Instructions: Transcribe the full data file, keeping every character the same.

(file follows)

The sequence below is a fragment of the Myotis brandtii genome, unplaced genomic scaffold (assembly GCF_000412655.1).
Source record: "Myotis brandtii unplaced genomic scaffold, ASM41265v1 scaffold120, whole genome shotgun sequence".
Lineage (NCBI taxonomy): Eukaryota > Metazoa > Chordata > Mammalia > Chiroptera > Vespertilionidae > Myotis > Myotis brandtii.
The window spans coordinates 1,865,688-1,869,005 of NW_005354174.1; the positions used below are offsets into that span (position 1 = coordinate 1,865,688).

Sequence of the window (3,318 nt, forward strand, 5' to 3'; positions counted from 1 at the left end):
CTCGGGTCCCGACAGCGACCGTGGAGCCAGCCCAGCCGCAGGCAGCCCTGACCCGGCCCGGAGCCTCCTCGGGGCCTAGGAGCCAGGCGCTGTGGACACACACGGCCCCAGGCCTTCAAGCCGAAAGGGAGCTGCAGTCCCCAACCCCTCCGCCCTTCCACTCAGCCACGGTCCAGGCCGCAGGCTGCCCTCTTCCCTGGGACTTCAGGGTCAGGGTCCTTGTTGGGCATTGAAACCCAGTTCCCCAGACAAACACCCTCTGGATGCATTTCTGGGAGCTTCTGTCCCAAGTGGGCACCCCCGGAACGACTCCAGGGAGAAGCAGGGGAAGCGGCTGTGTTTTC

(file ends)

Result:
The sequence below is a fragment of the Myotis brandtii genome, unplaced genomic scaffold (assembly GCF_000412655.1).
Source record: "Myotis brandtii unplaced genomic scaffold, ASM41265v1 scaffold120, whole genome shotgun sequence".
Lineage (NCBI taxonomy): Eukaryota > Metazoa > Chordata > Mammalia > Chiroptera > Vespertilionidae > Myotis > Myotis brandtii.
The window spans coordinates 1,865,688-1,869,005 of NW_005354174.1; the positions used below are offsets into that span (position 1 = coordinate 1,865,688).

Sequence of the window (3,318 nt, forward strand, 5' to 3'; positions counted from 1 at the left end):
CTCGGGTCCCGACAGCGACCGTGGAGCCAGCCCAGCCGCAGGCAGCCCTGACCCGGCCCGGAGCCTCCTCGGGGCCTAGGAGCCAGGCGCTGTGGACACACACGGCCCCAGGCCTTCAAGCCGAAAGGGAGCTGCAGTCCCCAACCCCTCCGCCCTTCCACTCAGCCACGGTCCAGGCCGCAGGCTGCCCTCTTCCCTGGGACTTCAGGGTCAGGGTCCTTGTTGGGCATTGAAACCCAGTTCCCCAGACAAACACCCTCTGGATGCATTTCTGGGAGCTTCTGTCCCAAGTGGGCACCCCCGGAACGACTCCAGGGAGAAGCAGGGGAAGCGGCTGTGTTTTC